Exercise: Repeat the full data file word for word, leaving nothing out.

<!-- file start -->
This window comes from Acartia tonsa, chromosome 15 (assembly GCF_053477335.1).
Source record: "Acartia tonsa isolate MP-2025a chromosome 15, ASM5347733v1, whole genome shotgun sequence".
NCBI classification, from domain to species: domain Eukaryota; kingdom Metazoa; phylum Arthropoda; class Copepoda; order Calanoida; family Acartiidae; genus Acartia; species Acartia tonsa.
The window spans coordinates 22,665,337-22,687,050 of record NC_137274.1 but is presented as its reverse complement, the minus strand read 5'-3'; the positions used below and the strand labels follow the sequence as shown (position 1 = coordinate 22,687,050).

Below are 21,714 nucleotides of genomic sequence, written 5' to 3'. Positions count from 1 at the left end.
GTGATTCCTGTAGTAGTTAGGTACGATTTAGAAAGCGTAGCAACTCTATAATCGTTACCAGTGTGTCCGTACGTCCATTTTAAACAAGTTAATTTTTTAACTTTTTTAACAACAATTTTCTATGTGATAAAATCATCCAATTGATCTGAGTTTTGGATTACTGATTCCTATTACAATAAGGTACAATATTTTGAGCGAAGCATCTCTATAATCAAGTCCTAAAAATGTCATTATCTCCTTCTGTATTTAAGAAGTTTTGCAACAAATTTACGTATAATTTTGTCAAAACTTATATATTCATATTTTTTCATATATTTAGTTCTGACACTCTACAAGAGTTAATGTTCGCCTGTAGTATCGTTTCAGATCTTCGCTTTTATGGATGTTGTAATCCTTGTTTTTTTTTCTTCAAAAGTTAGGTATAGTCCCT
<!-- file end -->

This window comes from Acartia tonsa, chromosome 15 (assembly GCF_053477335.1).
Source record: "Acartia tonsa isolate MP-2025a chromosome 15, ASM5347733v1, whole genome shotgun sequence".
NCBI classification, from domain to species: domain Eukaryota; kingdom Metazoa; phylum Arthropoda; class Copepoda; order Calanoida; family Acartiidae; genus Acartia; species Acartia tonsa.
The window spans coordinates 22,665,337-22,687,050 of record NC_137274.1 but is presented as its reverse complement, the minus strand read 5'-3'; the positions used below and the strand labels follow the sequence as shown (position 1 = coordinate 22,687,050).

Below are 21,714 nucleotides of genomic sequence, written 5' to 3'. Positions count from 1 at the left end.
GTGATTCCTGTAGTAGTTAGGTACGATTTAGAAAGCGTAGCAACTCTATAATCGTTACCAGTGTGTCCGTACGTCCATTTTAAACAAGTTAATTTTTTAACTTTTTTAACAACAATTTTCTATGTGATAAAATCATCCAATTGATCTGAGTTTTGGATTACTGATTCCTATTACAATAAGGTACAATATTTTGAGCGAAGCATCTCTATAATCAAGTCCTAAAAATGTCATTATCTCCTTCTGTATTTAAGAAGTTTTGCAACAAATTTACGTATAATTTTGTCAAAACTTATATATTCATATTTTTTCATATATTTAGTTCTGACACTCTACAAGAGTTAATGTTCGCCTGTAGTATCGTTTCAGATCTTCGCTTTTATGGATGTTGTAATCCTTGTTTTTTTTTCTTCAAAAGTTAGGTATAGTCCCT